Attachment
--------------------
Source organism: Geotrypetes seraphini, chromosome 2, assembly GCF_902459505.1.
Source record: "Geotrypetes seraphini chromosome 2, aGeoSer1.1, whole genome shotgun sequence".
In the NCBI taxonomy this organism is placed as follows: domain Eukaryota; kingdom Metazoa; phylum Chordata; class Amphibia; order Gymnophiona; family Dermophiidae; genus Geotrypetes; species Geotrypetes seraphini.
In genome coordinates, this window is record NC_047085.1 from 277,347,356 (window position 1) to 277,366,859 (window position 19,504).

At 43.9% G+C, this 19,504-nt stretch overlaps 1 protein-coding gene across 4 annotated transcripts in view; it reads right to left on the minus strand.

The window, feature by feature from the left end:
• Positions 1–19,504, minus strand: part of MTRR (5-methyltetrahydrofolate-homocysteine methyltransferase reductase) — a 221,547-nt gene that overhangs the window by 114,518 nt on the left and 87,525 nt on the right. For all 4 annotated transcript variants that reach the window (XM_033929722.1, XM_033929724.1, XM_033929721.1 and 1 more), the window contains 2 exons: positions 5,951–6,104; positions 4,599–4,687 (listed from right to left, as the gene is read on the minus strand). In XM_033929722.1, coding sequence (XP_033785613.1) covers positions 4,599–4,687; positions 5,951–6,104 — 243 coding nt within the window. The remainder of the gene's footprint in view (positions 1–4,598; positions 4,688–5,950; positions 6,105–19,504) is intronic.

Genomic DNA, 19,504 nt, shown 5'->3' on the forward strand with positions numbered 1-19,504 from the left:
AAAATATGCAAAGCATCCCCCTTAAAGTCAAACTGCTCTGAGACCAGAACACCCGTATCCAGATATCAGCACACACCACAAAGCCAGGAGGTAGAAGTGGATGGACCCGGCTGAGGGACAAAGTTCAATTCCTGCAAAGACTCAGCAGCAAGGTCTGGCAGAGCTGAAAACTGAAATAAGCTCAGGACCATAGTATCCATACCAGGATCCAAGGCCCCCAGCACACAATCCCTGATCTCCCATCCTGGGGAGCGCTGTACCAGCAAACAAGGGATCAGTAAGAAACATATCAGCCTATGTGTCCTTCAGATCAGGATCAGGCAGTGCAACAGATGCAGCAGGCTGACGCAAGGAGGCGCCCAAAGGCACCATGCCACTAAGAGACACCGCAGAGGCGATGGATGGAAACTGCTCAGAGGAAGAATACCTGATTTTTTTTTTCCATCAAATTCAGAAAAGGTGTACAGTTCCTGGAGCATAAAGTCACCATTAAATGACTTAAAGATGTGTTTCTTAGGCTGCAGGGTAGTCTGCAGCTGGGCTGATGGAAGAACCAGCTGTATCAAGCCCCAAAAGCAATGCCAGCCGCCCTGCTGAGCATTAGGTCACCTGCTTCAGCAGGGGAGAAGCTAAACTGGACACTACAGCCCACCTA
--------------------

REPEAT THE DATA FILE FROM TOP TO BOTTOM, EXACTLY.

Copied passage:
Source organism: Geotrypetes seraphini, chromosome 2, assembly GCF_902459505.1.
Source record: "Geotrypetes seraphini chromosome 2, aGeoSer1.1, whole genome shotgun sequence".
In the NCBI taxonomy this organism is placed as follows: domain Eukaryota; kingdom Metazoa; phylum Chordata; class Amphibia; order Gymnophiona; family Dermophiidae; genus Geotrypetes; species Geotrypetes seraphini.
In genome coordinates, this window is record NC_047085.1 from 277,347,356 (window position 1) to 277,366,859 (window position 19,504).

At 43.9% G+C, this 19,504-nt stretch overlaps 1 protein-coding gene across 4 annotated transcripts in view; it reads right to left on the minus strand.

The window, feature by feature from the left end:
• Positions 1–19,504, minus strand: part of MTRR (5-methyltetrahydrofolate-homocysteine methyltransferase reductase) — a 221,547-nt gene that overhangs the window by 114,518 nt on the left and 87,525 nt on the right. For all 4 annotated transcript variants that reach the window (XM_033929722.1, XM_033929724.1, XM_033929721.1 and 1 more), the window contains 2 exons: positions 5,951–6,104; positions 4,599–4,687 (listed from right to left, as the gene is read on the minus strand). In XM_033929722.1, coding sequence (XP_033785613.1) covers positions 4,599–4,687; positions 5,951–6,104 — 243 coding nt within the window. The remainder of the gene's footprint in view (positions 1–4,598; positions 4,688–5,950; positions 6,105–19,504) is intronic.

Genomic DNA, 19,504 nt, shown 5'->3' on the forward strand with positions numbered 1-19,504 from the left:
AAAATATGCAAAGCATCCCCCTTAAAGTCAAACTGCTCTGAGACCAGAACACCCGTATCCAGATATCAGCACACACCACAAAGCCAGGAGGTAGAAGTGGATGGACCCGGCTGAGGGACAAAGTTCAATTCCTGCAAAGACTCAGCAGCAAGGTCTGGCAGAGCTGAAAACTGAAATAAGCTCAGGACCATAGTATCCATACCAGGATCCAAGGCCCCCAGCACACAATCCCTGATCTCCCATCCTGGGGAGCGCTGTACCAGCAAACAAGGGATCAGTAAGAAACATATCAGCCTATGTGTCCTTCAGATCAGGATCAGGCAGTGCAACAGATGCAGCAGGCTGACGCAAGGAGGCGCCCAAAGGCACCATGCCACTAAGAGACACCGCAGAGGCGATGGATGGAAACTGCTCAGAGGAAGAATACCTGATTTTTTTTTTCCATCAAATTCAGAAAAGGTGTACAGTTCCTGGAGCATAAAGTCACCATTAAATGACTTAAAGATGTGTTTCTTAGGCTGCAGGGTAGTCTGCAGCTGGGCTGATGGAAGAACCAGCTGTATCAAGCCCCAAAAGCAATGCCAGCCGCCCTGCTGAGCATTAGGTCACCTGCTTCAGCAGGGGAGAAGCTAAACTGGACACTACAGCCCACCTA